5.0 out of 5 stars Great drama, 15 May 2008
This review is from: Suddenly [DVD] [1954] (DVD)
Suddenly is one of my all time favourite films, mainly due to Sinatra's excellent performance. Sterling Hayden is as always Sterling Hayden, not much of a surprise there. Sinatra, however, begins the film with the portrayal of a cocksure hit-man who seems to be an ice cold control freak. Throughout the film, a cat and mouse game between Hayden and Sinatra unfolds resulting in Sinatra losing his cool. The cold blooded killer, slowly and bit by bit, turns into a deranged psychopath. This is certainly one of the most impressive performances I have ever seen in my life and shows what a fine actor Sinatra was. All in all, it's a fairly unspectacular B movie with not much of a story that turns into a nail bitingly exciting game of life and death between the two men. A must see.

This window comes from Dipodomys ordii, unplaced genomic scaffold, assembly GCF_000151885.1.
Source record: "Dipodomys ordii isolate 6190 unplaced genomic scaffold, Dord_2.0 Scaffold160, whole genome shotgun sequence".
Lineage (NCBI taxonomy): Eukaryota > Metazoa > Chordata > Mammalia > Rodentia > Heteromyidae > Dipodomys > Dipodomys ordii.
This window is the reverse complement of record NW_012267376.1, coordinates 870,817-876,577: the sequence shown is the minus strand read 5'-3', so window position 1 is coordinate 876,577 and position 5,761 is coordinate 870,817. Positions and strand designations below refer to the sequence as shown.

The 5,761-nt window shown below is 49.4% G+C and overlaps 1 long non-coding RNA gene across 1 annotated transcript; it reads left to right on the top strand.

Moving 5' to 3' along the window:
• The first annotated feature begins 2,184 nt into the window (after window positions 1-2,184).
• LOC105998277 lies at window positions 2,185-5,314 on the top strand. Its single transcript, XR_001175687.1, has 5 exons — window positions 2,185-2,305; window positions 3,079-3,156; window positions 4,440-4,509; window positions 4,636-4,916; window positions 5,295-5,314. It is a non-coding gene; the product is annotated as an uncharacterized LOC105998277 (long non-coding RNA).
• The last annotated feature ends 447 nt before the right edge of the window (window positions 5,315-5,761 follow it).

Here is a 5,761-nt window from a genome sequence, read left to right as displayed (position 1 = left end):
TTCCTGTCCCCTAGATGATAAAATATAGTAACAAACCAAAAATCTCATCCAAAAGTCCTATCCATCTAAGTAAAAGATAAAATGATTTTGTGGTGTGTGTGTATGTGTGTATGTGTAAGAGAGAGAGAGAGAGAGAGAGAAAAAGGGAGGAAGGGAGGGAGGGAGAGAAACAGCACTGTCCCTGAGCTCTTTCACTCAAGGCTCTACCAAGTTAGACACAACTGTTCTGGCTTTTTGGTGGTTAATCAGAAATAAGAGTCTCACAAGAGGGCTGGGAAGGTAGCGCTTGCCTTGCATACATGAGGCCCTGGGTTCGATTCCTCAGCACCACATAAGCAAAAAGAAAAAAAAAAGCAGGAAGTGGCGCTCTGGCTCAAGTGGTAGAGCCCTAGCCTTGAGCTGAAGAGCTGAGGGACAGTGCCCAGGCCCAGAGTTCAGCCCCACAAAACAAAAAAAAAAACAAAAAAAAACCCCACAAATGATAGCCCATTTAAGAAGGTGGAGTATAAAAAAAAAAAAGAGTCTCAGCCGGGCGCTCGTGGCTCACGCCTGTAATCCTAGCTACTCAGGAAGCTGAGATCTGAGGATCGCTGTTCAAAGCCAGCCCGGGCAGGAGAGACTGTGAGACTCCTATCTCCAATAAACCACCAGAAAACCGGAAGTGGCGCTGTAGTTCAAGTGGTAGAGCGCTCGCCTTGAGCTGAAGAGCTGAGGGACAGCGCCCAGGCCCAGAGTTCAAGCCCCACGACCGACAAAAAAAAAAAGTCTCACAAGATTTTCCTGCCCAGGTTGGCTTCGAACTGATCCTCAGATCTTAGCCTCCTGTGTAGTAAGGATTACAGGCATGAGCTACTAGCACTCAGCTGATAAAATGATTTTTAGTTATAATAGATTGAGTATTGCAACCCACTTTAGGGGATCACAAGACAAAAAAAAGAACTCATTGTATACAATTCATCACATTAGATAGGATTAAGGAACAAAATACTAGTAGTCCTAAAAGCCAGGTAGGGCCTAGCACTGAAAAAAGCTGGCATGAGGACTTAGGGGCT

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5 of 6 people found the following review helpful
4.0 out of 5 stars Satisfactory drama, intriguing provenance, 3 Aug 2005
By 
Budge Burgess (Troon, Scotland) - See all my reviews
This review is from: Suddenly [DVD] [1954] (DVD)
A film which explores the moral ambiguity of gun ownership without actually making its viewpoint specific, and a film made famous for its subsequent history rather than the quality of its production.
The US president is changing trains in a small town. The local police chief is entrusted with the secret and given the task of making sure everything runs smoothly. Overlooking the station is the home of a widow whom the policeman is wooing - this is the 1950's, it's quite coy. He buys her son a cap pistol - she is outraged that he should be encouraging the boy to play with guns.
But there are others about to appear who have no worries about playing with guns. Frank Sinatra plays a former soldier, a sniper in World War 2, a fractured, disturbed individual who found a role and a purpose when he had a gun in his hand ... and who is now a professional assassin intent on gunning down the president.